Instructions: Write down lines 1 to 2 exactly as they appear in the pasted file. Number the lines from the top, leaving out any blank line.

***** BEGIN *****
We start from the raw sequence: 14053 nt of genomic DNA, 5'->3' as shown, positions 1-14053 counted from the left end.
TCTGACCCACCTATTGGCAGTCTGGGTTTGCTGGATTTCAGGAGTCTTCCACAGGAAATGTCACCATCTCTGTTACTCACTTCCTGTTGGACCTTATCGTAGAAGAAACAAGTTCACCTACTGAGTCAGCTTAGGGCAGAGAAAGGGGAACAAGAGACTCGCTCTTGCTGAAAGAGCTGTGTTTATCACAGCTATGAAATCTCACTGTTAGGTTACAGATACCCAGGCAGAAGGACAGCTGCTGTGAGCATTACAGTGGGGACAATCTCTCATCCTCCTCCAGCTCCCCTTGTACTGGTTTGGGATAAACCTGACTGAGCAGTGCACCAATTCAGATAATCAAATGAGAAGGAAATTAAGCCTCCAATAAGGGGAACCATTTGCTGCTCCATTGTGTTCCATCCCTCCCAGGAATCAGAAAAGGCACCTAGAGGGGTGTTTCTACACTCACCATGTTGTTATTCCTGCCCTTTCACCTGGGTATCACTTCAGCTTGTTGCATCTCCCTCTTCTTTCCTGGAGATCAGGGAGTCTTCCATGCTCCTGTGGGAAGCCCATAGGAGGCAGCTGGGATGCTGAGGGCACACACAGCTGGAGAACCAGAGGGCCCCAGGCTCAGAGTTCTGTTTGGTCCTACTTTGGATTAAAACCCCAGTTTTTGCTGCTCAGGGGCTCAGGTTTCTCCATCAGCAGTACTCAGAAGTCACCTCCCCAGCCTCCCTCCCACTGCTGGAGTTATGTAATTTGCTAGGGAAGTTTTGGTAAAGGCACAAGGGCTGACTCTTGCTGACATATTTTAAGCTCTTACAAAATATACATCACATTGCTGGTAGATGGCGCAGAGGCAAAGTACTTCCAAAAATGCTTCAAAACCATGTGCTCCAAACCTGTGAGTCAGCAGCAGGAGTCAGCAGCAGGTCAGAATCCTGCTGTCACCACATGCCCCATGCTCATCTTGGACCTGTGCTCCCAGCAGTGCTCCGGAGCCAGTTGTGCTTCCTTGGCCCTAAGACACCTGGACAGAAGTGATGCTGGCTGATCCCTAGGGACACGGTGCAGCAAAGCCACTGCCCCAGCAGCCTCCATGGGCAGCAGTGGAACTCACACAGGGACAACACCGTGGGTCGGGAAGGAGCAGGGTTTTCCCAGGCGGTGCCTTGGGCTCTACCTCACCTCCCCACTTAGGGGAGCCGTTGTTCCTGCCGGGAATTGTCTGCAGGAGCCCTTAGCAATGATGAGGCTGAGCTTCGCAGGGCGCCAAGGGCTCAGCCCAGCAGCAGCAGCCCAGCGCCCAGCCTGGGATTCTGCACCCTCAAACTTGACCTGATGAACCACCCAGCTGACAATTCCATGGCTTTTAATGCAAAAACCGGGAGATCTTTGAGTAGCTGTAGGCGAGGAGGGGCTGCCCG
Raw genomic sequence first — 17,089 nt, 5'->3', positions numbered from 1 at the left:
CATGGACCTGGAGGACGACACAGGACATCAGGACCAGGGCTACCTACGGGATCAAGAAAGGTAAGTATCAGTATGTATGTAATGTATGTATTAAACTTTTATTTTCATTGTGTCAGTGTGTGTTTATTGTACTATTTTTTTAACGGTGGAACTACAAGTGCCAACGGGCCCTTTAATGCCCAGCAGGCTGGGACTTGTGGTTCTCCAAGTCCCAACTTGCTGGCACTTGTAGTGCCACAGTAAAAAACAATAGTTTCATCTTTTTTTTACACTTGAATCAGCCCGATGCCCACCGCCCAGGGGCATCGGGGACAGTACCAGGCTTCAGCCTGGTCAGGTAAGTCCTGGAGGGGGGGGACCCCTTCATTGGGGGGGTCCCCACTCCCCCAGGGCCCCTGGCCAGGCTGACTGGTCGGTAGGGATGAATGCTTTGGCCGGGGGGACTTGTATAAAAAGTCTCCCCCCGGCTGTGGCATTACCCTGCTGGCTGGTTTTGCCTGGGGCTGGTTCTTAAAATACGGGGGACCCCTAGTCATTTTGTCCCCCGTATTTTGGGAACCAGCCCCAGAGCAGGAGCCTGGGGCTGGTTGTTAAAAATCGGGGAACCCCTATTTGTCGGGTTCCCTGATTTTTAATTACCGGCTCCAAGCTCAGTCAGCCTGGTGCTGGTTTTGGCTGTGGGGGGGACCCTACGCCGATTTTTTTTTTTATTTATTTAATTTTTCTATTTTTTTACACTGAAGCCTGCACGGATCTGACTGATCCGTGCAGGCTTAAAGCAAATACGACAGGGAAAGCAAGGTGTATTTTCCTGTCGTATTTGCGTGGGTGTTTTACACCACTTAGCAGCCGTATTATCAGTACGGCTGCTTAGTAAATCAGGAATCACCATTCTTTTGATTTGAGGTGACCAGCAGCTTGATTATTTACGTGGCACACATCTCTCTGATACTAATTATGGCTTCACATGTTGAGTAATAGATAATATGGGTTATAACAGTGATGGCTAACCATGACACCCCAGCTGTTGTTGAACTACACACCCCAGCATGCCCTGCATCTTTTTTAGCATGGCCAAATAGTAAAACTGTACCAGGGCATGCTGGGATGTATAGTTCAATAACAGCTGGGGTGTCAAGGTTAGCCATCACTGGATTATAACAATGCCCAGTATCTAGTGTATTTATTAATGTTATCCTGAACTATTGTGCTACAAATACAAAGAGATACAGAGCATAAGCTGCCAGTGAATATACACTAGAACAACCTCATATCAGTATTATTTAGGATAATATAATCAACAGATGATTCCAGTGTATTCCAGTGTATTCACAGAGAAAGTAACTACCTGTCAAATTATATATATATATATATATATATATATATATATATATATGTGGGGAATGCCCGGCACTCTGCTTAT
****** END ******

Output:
We start from the raw sequence: 14053 nt of genomic DNA, 5'->3' as shown, positions 1-14053 counted from the left end.
TCTGACCCACCTATTGGCAGTCTGGGTTTGCTGGATTTCAGGAGTCTTCCACAGGAAATGTCACCATCTCTGTTACTCACTTCCTGTTGGACCTTATCGTAGAAGAAACAAGTTCACCTACTGAGTCAGCTTAGGGCAGAGAAAGGGGAACAAGAGACTCGCTCTTGCTGAAAGAGCTGTGTTTATCACAGCTATGAAATCTCACTGTTAGGTTACAGATACCCAGGCAGAAGGACAGCTGCTGTGAGCATTACAGTGGGGACAATCTCTCATCCTCCTCCAGCTCCCCTTGTACTGGTTTGGGATAAACCTGACTGAGCAGTGCACCAATTCAGATAATCAAATGAGAAGGAAATTAAGCCTCCAATAAGGGGAACCATTTGCTGCTCCATTGTGTTCCATCCCTCCCAGGAATCAGAAAAGGCACCTAGAGGGGTGTTTCTACACTCACCATGTTGTTATTCCTGCCCTTTCACCTGGGTATCACTTCAGCTTGTTGCATCTCCCTCTTCTTTCCTGGAGATCAGGGAGTCTTCCATGCTCCTGTGGGAAGCCCATAGGAGGCAGCTGGGATGCTGAGGGCACACACAGCTGGAGAACCAGAGGGCCCCAGGCTCAGAGTTCTGTTTGGTCCTACTTTGGATTAAAACCCCAGTTTTTGCTGCTCAGGGGCTCAGGTTTCTCCATCAGCAGTACTCAGAAGTCACCTCCCCAGCCTCCCTCCCACTGCTGGAGTTATGTAATTTGCTAGGGAAGTTTTGGTAAAGGCACAAGGGCTGACTCTTGCTGACATATTTTAAGCTCTTACAAAATATACATCACATTGCTGGTAGATGGCGCAGAGGCAAAGTACTTCCAAAAATGCTTCAAAACCATGTGCTCCAAACCTGTGAGTCAGCAGCAGGAGTCAGCAGCAGGTCAGAATCCTGCTGTCACCACATGCCCCATGCTCATCTTGGACCTGTGCTCCCAGCAGTGCTCCGGAGCCAGTTGTGCTTCCTTGGCCCTAAGACACCTGGACAGAAGTGATGCTGGCTGATCCCTAGGGACACGGTGCAGCAAAGCCACTGCCCCAGCAGCCTCCATGGGCAGCAGTGGAACTCACACAGGGACAACACCGTGGGTCGGGAAGGAGCAGGGTTTTCCCAGGCGGTGCCTTGGGCTCTACCTCACCTCCCCACTTAGGGGAGCCGTTGTTCCTGCCGGGAATTGTCTGCAGGAGCCCTTAGCAATGATGAGGCTGAGCTTCGCAGGGCGCCAAGGGCTCAGCCCAGCAGCAGCAGCCCAGCGCCCAGCCTGGGATTCTGCACCCTCAAACTTGACCTGATGAACCACCCAGCTGACAATTCCATGGCTTTTAATGCAAAAACCGGGAGATCTTTGAGTAGCTGTAGGCGAGGAGGGGCTGCCCG